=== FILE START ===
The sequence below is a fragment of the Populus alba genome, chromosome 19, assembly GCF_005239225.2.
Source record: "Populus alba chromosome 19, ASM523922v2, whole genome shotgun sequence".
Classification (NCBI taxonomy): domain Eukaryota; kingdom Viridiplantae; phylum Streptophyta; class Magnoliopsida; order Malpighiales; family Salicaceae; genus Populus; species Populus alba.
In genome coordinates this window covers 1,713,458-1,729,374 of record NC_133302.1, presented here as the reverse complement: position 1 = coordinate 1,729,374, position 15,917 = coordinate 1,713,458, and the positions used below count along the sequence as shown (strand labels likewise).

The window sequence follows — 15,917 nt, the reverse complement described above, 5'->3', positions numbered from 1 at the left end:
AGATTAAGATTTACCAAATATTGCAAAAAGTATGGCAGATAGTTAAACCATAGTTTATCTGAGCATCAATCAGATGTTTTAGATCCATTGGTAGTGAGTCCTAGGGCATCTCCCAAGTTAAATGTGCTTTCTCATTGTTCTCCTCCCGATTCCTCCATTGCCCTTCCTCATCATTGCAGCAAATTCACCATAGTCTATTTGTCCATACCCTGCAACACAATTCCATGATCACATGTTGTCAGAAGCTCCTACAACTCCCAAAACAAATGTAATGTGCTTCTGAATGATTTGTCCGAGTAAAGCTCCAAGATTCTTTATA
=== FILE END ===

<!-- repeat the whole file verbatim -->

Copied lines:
The sequence below is a fragment of the Populus alba genome, chromosome 19, assembly GCF_005239225.2.
Source record: "Populus alba chromosome 19, ASM523922v2, whole genome shotgun sequence".
Classification (NCBI taxonomy): domain Eukaryota; kingdom Viridiplantae; phylum Streptophyta; class Magnoliopsida; order Malpighiales; family Salicaceae; genus Populus; species Populus alba.
In genome coordinates this window covers 1,713,458-1,729,374 of record NC_133302.1, presented here as the reverse complement: position 1 = coordinate 1,729,374, position 15,917 = coordinate 1,713,458, and the positions used below count along the sequence as shown (strand labels likewise).

The window sequence follows — 15,917 nt, the reverse complement described above, 5'->3', positions numbered from 1 at the left end:
AGATTAAGATTTACCAAATATTGCAAAAAGTATGGCAGATAGTTAAACCATAGTTTATCTGAGCATCAATCAGATGTTTTAGATCCATTGGTAGTGAGTCCTAGGGCATCTCCCAAGTTAAATGTGCTTTCTCATTGTTCTCCTCCCGATTCCTCCATTGCCCTTCCTCATCATTGCAGCAAATTCACCATAGTCTATTTGTCCATACCCTGCAACACAATTCCATGATCACATGTTGTCAGAAGCTCCTACAACTCCCAAAACAAATGTAATGTGCTTCTGAATGATTTGTCCGAGTAAAGCTCCAAGATTCTTTATA